COLUMBUS -- They probably could have put the goal up on the scoreboard the moment Andrew Cogliano skated over to the penalty box in the third period.
The way things have gone for the Edmonton Oilers on this five-game road trip, it was predictable that on the ensuing power play the Columbus Blue Jackets would tie the game, which they went on to win 3-2 in a shootout.
The Oilers had just squandered a power-play opportunity of their own moments earlier, during which Ethan Moreau rang a shot off the crossbar.
"It's a game of inches," said Edmonton defenceman Sheldon Souray.
"Sometimes you get the breaks and sometimes you don't. But when you work hard, usually the hockey gods are a little kinder to you. That's just a little lesson, if you just keep working hard eventually you'll get those breaks."
Antoine Vermette went on to score the tying goal, tipping a shot from the point past Oilers goaltender Nikolai Khabibulin.
It wiped out the lead Edmonton had taken earlier in the period on a goal from Lubomir Visnovsky, who deposited a rebound past Columbus goaltender Mathieu Garon.
The Blue Jackets then completed the comeback in the shootout when Jakub Voracek sniped the winner.
Fedor Tyutin also scored for the Blue Jackets in the shootout, while Ales Hemsky countered for the Oilers.
"This road trip had four one-goal games on it and somehow we have to take a step and grab those points," said Oilers head coach Pat Quinn.
"We have to figure that out. We had two good periods. In the second period we struggled with turnovers too much in our zone. We still have to figure that out.
"But we had some good efforts from our players and can take the positives out of that, head home and see if we can get some positives with some wins."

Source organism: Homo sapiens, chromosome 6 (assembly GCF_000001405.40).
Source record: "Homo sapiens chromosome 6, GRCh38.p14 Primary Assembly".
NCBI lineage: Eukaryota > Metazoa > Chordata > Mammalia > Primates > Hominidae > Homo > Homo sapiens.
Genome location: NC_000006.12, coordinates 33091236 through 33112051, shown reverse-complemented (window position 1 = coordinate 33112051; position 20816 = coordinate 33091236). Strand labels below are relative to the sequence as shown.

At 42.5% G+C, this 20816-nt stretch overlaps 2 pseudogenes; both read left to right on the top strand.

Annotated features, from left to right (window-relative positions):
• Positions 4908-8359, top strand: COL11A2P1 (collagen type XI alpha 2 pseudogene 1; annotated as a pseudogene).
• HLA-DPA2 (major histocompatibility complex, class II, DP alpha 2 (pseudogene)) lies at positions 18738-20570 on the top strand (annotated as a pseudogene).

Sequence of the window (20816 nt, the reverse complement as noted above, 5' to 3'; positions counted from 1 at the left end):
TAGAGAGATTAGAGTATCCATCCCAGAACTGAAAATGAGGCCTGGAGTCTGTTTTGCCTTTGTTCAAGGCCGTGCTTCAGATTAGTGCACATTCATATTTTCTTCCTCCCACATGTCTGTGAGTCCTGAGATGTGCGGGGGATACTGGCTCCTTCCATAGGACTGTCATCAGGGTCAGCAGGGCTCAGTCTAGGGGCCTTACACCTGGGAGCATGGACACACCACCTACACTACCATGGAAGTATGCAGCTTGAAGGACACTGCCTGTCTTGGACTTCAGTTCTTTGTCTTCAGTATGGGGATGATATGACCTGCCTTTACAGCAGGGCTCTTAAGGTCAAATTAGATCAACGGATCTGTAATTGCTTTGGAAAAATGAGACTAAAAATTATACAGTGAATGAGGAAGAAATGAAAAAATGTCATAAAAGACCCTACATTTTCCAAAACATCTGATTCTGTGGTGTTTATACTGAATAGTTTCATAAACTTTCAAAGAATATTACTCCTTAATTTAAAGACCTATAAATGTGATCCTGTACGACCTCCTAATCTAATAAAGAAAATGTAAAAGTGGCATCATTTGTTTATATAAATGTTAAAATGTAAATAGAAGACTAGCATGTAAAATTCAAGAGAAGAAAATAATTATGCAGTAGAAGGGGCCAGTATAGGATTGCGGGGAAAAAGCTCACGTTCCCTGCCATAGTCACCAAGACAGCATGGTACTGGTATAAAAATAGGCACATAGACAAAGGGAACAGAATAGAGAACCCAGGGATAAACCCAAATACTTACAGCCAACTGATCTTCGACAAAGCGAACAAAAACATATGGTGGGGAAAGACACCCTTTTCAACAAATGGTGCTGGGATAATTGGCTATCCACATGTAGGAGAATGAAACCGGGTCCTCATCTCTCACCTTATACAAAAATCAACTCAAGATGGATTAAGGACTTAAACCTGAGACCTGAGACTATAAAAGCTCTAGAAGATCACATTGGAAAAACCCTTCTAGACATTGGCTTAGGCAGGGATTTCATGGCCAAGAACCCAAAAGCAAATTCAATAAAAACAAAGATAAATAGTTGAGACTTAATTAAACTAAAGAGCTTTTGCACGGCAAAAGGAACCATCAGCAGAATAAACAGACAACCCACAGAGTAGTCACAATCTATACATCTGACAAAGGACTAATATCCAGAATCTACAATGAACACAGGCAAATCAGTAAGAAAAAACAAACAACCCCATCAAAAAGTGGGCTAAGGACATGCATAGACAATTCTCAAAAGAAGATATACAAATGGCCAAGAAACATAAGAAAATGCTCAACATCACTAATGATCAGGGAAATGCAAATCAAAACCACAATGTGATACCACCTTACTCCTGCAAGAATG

The Oilers got off to a livelier start than they did in Atlanta the day before.
Early in the first, Zack Stortini tried to get involved with Jared Boll, who turned down his invitation, so Stortini took on Mike Blunden instead, pounding the Blue Jackets winger.
Immediately after Stortini dusted Blunden, Jason Strudwick dropped the gloves with Tom Sestito, setting a nasty tone to the contest.
"We talked about being gritty, wanting to get into it early, and Storts and Struds gave the bench a big lift," said centre Shawn Horcoff.
"But it's still disappointing. It's frustrating right now. I guess the consolation is that we get one point. But it's another game where we had the lead and weren't able to finish it off."
Columbus defenceman Anton Stralman opened the scoring on a two-man advantage in the second period, one timing a pass from Kristian Huselius underneath Khabibulin's pad.
The Oilers tied the game on a power-play goal of their own as Hemsky's pass to Dustin Penner on the lip of the crease eluded Garon.
Visnovsky's fifth goal of the season gave the Oilers the lead with just over 14 minutes to go.
Once in the shootout, however, the Oilers were in trouble, with Garon boasting the best record in league history.
He stopped Patrick O'Sullivan, Dustin Penner and Gilbert Brule in the showdown to improve his shootout record to 18-4.
"We don't take by assertive methods when we need to put the pedal down a little bit," said Quinn.
"We seem to get comfortable or maybe afraid to do something. We fought back and were doing fairly well, then took a penalty -- I guess it was a penalty -- and we ended up paying for it."
ICE CHIPS: Centre Sam Gagner sat out with what the team described as a lower-body injury. In his place they decided to dress minor league defenceman Dean Arsene instead of Robert Nilsson, who had been suffering concussion symptoms earlier on the trip.